• I think Racer tests should be in their own project and run as a separate category, probably along side integration tests. They can be slow running numerous scenarios, the license cost is expensive so theirs a good chance that not every developer on the team would have a license, not having Racer enabled when running the tests will show a lot of incorrect failures.

  • Having a separate project is a visual reminder to add Racer tests which helps highlight that multi thread testing is important and should be included.

  • It's worth testing your classes for deadlocks in both a unit and integration test, just because you test your class in isolation for thread locking doesn't mean that it wont play a part in creating a situation where deadlock can occur.



Problems with Racer.

As you probably noticed from my Racer Part 1 post I'm all to happy to point out problems. I found a few more whilst learning how to use Racer.

Racer has 3 menu options. I think they are all broken.
Racer Menu


  • Racer is disabled by default when you start Visual Studio. I really don't understand why this should be. If you have tests that use Racer and you hit your “Run All Tests” button you get failures from your Racer tests because it's disabled, it's annoying.

  • In part 1 I covered the problems with "Configure Typemock Racer"

  • When I installed the real license Typemock were kind enough to send me (because I wrote the Part 1 blog entry about Racer) is tells me “Evaluation license expires in 3 day(s)”. Erm, I thought that was supposed to be a full license. (What happens in 3 days?)
    License expires

  • Visualize Threads doesn't do anything on my installation. Nothing! Roy Osherove's excellent Racer screencast highlights that the visualization is still experimental. BTW – if you are trying to learn Racer watch that screen cast! Also, if you value unit testing follow Roy's blog and read his book! - it's on my list.



The visualization is terrible, on so many grounds.

Here's what it looks like:
ThreadLock Visualization

It's a really small image, theirs no need for that, theirs no indication that the box's are threads, theirs no clue where in the code the locks/dead locks are. I appreciate that Racer is still very Version 1 and this really shows.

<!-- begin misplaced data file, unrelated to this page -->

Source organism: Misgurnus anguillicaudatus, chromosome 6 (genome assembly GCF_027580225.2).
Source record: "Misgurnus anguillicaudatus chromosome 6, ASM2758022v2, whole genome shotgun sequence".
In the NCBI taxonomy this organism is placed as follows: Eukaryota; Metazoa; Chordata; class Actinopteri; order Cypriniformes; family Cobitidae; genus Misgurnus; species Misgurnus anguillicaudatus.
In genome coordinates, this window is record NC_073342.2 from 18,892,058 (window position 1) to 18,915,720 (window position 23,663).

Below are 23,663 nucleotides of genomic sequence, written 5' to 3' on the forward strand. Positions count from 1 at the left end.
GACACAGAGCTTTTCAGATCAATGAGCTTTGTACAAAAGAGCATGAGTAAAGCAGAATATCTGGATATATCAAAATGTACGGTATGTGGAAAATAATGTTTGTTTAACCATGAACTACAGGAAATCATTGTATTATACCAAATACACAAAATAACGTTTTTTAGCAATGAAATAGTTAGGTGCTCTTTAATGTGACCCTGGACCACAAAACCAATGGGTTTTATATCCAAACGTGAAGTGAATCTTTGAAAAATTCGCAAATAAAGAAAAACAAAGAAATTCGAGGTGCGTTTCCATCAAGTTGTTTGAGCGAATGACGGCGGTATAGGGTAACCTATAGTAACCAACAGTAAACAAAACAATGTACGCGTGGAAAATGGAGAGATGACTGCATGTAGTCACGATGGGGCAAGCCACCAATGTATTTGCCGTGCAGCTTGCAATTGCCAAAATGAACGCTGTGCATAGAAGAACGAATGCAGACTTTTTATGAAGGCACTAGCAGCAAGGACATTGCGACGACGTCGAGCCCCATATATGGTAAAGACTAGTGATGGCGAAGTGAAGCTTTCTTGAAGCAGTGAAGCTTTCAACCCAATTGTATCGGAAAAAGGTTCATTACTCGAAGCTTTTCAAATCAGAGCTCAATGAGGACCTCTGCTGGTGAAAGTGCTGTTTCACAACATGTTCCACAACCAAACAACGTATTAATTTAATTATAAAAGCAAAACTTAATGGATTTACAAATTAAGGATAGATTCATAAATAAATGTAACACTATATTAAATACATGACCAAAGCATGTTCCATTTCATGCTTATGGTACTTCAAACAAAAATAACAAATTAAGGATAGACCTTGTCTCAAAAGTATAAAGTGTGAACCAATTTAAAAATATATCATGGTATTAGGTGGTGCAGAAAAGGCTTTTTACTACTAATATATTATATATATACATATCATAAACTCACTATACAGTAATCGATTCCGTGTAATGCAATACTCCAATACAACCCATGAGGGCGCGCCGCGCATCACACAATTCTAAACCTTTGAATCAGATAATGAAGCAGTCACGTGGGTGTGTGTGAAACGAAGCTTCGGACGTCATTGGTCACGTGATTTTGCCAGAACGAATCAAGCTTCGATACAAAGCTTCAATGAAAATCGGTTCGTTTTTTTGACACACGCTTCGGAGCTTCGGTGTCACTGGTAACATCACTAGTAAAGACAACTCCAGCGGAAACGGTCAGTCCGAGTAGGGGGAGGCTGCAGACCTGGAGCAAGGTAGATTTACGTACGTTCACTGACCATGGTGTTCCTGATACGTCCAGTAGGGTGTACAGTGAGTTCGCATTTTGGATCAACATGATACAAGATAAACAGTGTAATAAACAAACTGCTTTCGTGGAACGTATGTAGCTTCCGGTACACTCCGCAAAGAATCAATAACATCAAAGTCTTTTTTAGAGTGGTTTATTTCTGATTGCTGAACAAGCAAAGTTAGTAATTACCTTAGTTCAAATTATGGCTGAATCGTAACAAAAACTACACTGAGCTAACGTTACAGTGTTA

When using Resharper the output “link” for the image is plain text, so you need to copy and paste into something that can show images.

Take a look at CodeRush, the visualization in that is fantastic, they even do an Xpress version which is free, even the CodeRush and Refactor! Pro only costs $249, significantly less than Racer.

I would love to see some of the Code Rush visualization effects make their way into Racer. A big arrow for each thread sat at a lock or a bubble floating above the lock with the thread count in it as well as another big arrow pointing the the dead lock highlighting where it's all gone wrong.

I realise that Racer has two responsibilities, one to integrate with the IDE and provide developers feedback and the other to run as an automated NUnit test where the Visual Studio visualization wont help!

You can't run Racer tests in the NUnit IDE – not every body uses Resharper or TestDriven.NET - seriously some people still like to use NUnit IDE!

NUnit Runner with Racer Test

I've not tried to get these tests running as part of a CI build, but clearly theirs a few extra steps that need to be taken to get this running from MSBuild or CCNET rather than your regular NUnit test running – is this all down to Racer being disabled? – if so it's a real letdown.

I've got a few more things to try Racer with and the nice people at Typemock suggested I try Isolator in combination so I'm going to give that a try when time allows. As it happens I want to give Isolator a try on the .NET micro framework stuff - it's not on the supported list which probably means I won't get very far, just like what happened when I tried redgate's Ants performace and memory profilers with the micro framework which was really sad.